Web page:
47 The American Sign Language and English Secondary School

223 EAST 23 STREET
MANHATTAN NY 10010 Map
Phone: (917) 326-6668
Website: Click here
Admissions: Open to deaf students, children of deaf parents, and non deaf students
Wheelchair accessible
unzoned
Principal: Watfa A. Shama
Neighborhood: Gramercy Park
District: 2
Grade range: 09 thru 12
Parent coordinator: DELTA CALDERON

What's special:

Deaf and hearing students learn sign language

The downside:

Below average graduation rate

The InsideStats

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Our review

At The American Sign Language (ASL) and English Secondary School, hearing and deaf students learn alongside each other in classes staffed with professional sign interpreters. The school draws students come from all over the city, including Staten Island and Far Rockaway. Roughly 25 percent of the students are deaf or hard-of-hearing and most others are hearing kids with deaf siblings or parents. The school also attracts hearing students interested in learning sign language.

The school is housed in a 1920s-era building it shares with the American Sign Language and English Lower School, which has a separate administration and teaching staff. The high school’s facilities include large classrooms, a gym and weight room, computer lab, renovated science lab and a cozy library with couches and colorful rugs.

Students enjoy a calm and close-knit environment that embraces deaf culture, which Principal Wafta Shama describes as a culture of communication. “Hand gestures, feet stomping and touching people to get their attention are essential. In ASL it’s not rude to point,”said Shama.

About 25 percent of the teachers are deaf and roughly half of the staff knows sign language. Students and staff are given sign names by their deaf peers. “Only a deaf person can give you a sign name and it’s based on a personal trait,” said Shama whose sign name is three fingers forming a “W” swiped across the forehead. It represents leadership.

Parents and students feel welcome and safe in the school and give high marks to teachers based on their responses to the 2011-12 Learning Environment Survey (LES). Teachers, however, offer a more mixed review on the LES, with at least a third responding that the school does not set high enough standards for student learning or prepares students to achieve goals after graduation. The school’s graduation rate is below the citywide average.

Students have daily instruction in American Sign Language (ASL) and are grouped according to skill level. Teachers encourage students to practice their signing by scheduling “voice off” days where kids are expected to sign in all their classes. Students also hone their skills in the ASL computer lab where they prepare video presentations and record signing exercises for teachers to review.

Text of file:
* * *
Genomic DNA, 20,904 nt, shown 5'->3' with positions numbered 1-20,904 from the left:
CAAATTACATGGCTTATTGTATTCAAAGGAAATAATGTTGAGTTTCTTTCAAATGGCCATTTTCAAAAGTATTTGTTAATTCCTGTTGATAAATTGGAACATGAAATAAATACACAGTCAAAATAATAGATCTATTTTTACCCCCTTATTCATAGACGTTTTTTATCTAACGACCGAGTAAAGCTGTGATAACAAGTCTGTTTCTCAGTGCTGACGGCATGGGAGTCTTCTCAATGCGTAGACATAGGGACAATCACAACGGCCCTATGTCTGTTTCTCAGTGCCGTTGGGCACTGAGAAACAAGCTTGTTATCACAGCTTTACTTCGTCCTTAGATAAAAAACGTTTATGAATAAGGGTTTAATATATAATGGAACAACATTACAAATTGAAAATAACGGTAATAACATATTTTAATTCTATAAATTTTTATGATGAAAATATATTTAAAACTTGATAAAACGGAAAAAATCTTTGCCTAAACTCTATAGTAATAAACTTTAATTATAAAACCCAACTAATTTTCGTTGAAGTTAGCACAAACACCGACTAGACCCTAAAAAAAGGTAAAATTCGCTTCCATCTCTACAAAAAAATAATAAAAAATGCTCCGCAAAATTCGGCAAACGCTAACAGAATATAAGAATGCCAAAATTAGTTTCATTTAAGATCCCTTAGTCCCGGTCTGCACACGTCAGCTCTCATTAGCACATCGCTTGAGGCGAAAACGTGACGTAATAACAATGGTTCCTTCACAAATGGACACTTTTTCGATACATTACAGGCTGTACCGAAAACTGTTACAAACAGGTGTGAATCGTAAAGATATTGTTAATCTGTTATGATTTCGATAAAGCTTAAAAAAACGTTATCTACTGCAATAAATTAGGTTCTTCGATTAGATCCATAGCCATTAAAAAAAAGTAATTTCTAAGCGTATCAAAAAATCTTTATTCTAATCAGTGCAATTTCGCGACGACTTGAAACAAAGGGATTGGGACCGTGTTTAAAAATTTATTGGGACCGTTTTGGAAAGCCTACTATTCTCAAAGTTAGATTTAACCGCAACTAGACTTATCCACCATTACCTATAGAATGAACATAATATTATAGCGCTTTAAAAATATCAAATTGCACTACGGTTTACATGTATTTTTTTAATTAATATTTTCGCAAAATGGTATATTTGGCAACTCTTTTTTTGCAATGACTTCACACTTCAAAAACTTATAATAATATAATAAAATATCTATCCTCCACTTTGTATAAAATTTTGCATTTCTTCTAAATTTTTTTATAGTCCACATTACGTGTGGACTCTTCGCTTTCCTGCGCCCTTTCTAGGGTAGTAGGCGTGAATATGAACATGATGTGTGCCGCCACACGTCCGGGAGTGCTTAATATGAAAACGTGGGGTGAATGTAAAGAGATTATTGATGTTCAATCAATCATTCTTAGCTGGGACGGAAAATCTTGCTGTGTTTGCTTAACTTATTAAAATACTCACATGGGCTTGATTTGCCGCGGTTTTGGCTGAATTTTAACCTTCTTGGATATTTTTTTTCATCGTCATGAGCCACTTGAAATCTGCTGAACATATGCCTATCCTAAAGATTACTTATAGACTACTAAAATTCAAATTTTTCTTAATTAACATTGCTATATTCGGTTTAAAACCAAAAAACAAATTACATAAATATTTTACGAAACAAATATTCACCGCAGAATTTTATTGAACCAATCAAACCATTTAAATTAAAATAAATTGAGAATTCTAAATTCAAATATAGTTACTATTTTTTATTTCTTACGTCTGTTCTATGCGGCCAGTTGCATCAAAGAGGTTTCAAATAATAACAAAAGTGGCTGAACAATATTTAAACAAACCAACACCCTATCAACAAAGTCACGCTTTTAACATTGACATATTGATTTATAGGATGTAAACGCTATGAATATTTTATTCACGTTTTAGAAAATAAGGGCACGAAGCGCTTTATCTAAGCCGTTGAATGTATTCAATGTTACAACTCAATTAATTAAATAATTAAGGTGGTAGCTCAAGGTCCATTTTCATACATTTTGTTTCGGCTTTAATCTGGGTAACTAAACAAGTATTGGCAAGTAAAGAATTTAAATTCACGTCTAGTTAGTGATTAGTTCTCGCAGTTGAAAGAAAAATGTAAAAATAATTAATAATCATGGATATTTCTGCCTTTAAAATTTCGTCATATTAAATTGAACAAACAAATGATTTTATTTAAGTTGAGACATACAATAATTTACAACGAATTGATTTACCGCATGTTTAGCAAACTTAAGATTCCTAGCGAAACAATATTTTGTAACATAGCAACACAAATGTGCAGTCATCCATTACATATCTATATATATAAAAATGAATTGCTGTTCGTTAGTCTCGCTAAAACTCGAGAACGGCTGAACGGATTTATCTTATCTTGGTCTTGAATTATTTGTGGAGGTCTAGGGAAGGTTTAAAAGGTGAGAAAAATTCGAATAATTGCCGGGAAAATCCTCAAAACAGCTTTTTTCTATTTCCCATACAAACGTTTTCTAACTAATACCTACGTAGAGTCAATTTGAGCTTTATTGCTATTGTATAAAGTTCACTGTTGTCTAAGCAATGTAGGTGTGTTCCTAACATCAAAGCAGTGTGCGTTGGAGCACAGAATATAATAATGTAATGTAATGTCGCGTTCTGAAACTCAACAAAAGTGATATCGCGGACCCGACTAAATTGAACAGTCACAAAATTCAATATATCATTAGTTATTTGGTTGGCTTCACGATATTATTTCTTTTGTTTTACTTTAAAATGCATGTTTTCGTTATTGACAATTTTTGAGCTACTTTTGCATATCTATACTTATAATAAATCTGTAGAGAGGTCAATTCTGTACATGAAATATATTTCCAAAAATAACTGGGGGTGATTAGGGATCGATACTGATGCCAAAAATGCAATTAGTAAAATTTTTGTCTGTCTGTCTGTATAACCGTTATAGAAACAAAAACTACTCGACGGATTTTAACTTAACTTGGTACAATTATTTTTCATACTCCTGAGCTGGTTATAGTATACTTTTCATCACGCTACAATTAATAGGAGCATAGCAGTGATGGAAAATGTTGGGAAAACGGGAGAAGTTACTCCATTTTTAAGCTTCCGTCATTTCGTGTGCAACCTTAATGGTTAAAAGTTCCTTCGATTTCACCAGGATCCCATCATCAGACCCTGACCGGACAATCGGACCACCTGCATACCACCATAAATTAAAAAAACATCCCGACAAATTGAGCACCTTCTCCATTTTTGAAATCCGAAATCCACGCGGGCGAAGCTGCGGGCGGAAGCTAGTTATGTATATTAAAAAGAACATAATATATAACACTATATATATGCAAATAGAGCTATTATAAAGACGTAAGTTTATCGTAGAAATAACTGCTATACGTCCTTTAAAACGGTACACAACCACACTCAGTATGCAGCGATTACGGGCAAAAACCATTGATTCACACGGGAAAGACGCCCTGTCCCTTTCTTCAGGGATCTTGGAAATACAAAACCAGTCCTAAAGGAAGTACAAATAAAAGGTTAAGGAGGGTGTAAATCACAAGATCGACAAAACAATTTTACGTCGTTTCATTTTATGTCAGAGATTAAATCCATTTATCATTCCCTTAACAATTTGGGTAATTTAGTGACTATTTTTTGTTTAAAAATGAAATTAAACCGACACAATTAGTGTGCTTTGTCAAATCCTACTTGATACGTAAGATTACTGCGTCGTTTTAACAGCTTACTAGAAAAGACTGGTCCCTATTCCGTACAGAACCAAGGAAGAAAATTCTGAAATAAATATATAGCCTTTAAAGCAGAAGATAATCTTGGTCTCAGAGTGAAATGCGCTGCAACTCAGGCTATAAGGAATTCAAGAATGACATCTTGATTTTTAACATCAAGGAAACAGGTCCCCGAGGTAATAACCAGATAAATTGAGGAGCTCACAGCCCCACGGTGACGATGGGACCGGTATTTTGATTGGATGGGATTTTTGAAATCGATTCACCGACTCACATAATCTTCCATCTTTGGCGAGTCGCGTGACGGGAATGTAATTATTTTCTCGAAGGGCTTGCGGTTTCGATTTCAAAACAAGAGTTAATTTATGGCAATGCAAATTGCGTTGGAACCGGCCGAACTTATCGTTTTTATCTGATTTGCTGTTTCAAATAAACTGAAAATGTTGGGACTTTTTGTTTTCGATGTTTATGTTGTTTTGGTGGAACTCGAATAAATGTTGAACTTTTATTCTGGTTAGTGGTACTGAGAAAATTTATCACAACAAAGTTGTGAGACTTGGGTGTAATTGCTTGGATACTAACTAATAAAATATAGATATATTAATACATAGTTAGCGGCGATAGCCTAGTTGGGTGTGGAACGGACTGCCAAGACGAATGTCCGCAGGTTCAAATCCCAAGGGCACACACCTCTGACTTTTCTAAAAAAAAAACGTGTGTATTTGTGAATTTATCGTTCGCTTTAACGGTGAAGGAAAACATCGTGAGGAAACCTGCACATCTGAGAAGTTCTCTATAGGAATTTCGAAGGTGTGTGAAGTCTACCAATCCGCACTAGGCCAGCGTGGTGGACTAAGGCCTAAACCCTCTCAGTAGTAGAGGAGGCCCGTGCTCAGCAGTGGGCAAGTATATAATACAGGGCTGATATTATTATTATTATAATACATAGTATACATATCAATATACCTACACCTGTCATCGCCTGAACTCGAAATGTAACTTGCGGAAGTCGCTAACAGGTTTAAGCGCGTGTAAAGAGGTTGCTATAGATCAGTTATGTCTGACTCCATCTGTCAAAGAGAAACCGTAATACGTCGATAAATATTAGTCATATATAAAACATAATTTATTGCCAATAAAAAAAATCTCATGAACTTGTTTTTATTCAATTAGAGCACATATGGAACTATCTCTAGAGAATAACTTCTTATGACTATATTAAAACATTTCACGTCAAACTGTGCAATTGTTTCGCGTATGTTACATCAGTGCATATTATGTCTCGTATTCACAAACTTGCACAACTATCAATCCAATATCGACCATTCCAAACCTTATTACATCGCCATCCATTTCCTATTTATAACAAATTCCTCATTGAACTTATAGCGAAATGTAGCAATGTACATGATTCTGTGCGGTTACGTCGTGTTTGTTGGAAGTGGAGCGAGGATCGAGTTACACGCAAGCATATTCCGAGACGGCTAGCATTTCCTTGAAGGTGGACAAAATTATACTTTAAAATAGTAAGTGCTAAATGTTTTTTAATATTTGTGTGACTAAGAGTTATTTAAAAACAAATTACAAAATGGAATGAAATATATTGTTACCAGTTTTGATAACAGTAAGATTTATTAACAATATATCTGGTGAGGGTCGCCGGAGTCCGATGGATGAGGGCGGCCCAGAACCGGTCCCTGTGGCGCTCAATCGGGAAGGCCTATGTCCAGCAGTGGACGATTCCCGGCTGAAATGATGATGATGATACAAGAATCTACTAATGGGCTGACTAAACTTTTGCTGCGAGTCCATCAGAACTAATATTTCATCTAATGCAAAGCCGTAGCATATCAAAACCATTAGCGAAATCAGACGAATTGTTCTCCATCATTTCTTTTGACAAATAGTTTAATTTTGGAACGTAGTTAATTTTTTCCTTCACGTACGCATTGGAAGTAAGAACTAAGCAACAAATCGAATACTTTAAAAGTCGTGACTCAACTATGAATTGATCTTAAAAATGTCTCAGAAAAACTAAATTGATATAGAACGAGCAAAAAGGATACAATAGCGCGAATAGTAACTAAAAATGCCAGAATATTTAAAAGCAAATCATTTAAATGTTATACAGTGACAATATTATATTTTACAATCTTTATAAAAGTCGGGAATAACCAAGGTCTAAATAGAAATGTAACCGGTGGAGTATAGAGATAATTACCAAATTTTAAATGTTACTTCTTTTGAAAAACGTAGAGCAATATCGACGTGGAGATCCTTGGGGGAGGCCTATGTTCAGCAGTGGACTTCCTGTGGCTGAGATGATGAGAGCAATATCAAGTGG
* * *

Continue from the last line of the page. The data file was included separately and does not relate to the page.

All other courses are taught in English with the assistance of sign language interpreters. Class sizes are capped at 18 so students have plenty of open space to communicate with each other. One downside to the school’s size is its limited selection of courses. It does not offer chemistry or physics, and trigonometry is the highest level of math taught. For more advanced instruction, students may take classes at Baruch College and La Guardia Community College.

Elective classes include art, creative writing, drumming, film and food nutrition. African Dance is offered through a program sponsored by the Brooklyn Academy of Music. Students also serve as reading and ASL buddies with students in the lower school. Tenth-graders and advanced 9th-grade students take a course in writing and reading sponsored by Baruch College.

The school fields a PSAL team in boys basketball and offers intra-mural options in basketball, volleyball, track and cross-country. Students can participate in after-school clubs such as knitting, academic bowl, chess, and comic books.

Special education: There are self-contained and ICT (Integrated Collaborative Teaching) classes. The school has classes for deaf students with severe disabilities.

College: Each year some graduates attend Gallaudet University, the only college in the world designed to serve deaf and hard-of-hearing students. Other popular choices include La Guardia Community College which has a sign language interpretation program, SUNY at Stony Brook and Johnson & Wales University in Rhode Island.

Admissions: Priority to American Sign Language & English Lower School Students and then to students citywide. Admissions is based on an interview, review of a writing sample as well as the applicant’s grades, test scores and attendance. (Laura Zingmond, November 2012)

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